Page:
On Sunday, Bernie Sanders reiterated his commitment to ensuring that the new Democratic platform is the most progressive in history.
He’s well on the way to achieving this goal. The presence of professor Cornel West, Congressman Keith Ellison, tribal leader Deborah Parker, climate expert Bill McKibben, and other progressive luminaries on the Democratic platform drafting committee hasn’t just been symbolic. They’ve already had some “very, very important victories,” Sanders explained to CNN’s Jake Tapper—the initial draft of the platform includes planks that call for a universal $15 minimum wage, breaking up big banks, and the closing of private immigrant-detention centers, for example. The Vermont Senator assured Tapper that he’d bring his trademark tenacity to the remainder of the platform process: “We’re going to take that fight to Orlando, where the entire committee meets in two weeks. And if we don’t succeed there, then we’ll certainly take it to the floor of the Democratic convention.”
And so, for the first time in memory, the progressive movement is shaping the official policy framework of the party. This has real implications for the national legislative agenda. And it’s directly attributable to the leverage won through the historic Sanders campaign.
Still, the Democratic platform is only as good as the party’s ability to implement it.
Even with an increasingly likely landslide victory for Hillary Clinton against an outrageously flawed GOP candidate, the heavily gerrymandered House and 60-vote Senate mean that Democrats will still have to reckon with some degree of divided government. While the party platform matters tremendously for shaping strategic vision, a great deal of progressive change in the coming years must also come through skillful application of subtler instruments: executive actions, agency rules, and—crucially—personnel appointments. It’s here that progressives ultimately need to use their newfound leverage.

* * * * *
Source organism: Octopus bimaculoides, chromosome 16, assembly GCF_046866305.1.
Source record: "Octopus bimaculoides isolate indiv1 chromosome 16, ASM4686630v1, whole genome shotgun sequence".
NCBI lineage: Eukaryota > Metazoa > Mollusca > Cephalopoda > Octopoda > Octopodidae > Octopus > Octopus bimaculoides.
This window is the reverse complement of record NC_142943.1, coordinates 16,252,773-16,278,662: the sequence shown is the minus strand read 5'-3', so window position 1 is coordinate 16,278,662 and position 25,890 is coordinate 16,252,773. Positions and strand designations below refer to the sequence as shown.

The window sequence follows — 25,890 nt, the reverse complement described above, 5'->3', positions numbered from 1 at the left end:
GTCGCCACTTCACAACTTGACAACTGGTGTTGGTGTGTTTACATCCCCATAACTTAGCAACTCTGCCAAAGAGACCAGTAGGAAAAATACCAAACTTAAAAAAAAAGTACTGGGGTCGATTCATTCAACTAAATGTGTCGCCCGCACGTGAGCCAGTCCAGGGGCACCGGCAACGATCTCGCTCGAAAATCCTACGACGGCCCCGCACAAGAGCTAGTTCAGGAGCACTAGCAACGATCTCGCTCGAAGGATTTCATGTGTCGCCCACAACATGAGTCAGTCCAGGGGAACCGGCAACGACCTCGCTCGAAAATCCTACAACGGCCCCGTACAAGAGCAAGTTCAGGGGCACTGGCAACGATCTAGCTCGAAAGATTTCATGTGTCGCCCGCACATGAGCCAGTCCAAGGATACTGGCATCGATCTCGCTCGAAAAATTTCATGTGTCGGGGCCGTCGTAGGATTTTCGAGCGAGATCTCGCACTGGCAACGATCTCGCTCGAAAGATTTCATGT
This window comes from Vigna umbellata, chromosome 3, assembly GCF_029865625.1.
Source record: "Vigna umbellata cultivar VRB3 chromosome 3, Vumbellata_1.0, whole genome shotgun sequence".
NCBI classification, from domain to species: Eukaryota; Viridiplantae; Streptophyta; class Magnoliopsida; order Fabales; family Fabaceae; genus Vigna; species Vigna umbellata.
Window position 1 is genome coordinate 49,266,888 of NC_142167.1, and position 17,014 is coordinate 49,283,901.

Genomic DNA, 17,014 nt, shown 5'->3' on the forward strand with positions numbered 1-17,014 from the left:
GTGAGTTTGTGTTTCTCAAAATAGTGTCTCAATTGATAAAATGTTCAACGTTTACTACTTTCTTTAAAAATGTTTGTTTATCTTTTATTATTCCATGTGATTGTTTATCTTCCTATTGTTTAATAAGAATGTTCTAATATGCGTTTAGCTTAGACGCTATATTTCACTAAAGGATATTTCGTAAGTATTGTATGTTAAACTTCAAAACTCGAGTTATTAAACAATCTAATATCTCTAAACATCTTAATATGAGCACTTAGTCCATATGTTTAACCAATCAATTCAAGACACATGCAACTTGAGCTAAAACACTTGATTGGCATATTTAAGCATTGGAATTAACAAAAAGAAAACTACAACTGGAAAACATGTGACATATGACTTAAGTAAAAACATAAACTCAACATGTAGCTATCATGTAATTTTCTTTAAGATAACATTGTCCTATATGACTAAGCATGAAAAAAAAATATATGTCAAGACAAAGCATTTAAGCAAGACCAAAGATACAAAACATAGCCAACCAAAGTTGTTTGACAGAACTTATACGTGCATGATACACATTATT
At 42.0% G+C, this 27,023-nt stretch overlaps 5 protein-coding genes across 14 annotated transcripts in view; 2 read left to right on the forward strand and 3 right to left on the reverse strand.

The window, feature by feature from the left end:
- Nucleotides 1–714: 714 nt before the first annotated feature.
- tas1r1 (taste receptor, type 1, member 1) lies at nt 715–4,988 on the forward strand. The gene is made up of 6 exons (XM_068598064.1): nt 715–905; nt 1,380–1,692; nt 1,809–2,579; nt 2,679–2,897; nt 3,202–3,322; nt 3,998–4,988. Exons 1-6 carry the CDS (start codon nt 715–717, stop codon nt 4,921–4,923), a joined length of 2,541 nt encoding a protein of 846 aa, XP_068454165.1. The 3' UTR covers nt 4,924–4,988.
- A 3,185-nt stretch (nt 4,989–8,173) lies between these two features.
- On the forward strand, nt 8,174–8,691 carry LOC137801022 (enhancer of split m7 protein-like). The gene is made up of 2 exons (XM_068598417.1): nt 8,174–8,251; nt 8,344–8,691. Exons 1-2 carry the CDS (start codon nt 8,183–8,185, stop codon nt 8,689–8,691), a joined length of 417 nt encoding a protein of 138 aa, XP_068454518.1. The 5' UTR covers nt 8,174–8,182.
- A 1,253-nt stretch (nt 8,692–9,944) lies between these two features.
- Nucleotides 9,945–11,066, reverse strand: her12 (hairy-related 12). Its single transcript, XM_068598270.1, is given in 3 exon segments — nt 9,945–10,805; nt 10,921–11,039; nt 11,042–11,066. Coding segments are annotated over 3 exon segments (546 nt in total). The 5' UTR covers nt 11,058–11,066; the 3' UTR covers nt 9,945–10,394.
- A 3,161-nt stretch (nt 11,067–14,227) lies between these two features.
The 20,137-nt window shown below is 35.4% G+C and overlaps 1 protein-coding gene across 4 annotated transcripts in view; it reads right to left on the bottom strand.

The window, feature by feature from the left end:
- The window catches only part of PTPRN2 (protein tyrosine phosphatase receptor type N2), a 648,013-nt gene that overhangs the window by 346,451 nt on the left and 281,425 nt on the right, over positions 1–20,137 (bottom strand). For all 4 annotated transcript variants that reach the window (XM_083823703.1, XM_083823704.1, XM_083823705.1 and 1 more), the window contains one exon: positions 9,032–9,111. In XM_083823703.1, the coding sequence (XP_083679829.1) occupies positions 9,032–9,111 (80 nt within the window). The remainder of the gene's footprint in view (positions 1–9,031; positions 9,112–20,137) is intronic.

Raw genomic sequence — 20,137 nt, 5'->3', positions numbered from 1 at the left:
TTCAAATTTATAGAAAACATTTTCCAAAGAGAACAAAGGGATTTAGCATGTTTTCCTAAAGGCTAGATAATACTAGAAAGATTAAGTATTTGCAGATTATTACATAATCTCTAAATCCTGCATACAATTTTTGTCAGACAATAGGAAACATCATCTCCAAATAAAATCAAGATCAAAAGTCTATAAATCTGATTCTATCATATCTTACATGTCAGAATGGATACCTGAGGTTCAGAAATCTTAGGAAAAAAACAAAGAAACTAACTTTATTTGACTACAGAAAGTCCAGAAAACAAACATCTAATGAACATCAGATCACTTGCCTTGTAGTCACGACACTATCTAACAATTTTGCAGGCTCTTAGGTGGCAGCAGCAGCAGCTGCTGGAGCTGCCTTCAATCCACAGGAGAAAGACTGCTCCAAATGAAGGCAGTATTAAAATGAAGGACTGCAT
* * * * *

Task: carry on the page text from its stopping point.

In the face of a GOP Congress that has explicitly hoped for his failure, President Obama has used executive orders, agency-level rules, and other tools like prosecutorial discretion to remarkable effect. But there’s clearly more to do. On the most pressing issues, including climate regulations, Wall Street accountability, the rights of undocumented immigrants, the drone program, NSA surveillance, and prison reform, Bernie has pledged to do more and better—and he’s consistently called on Hillary to do more and better if elected.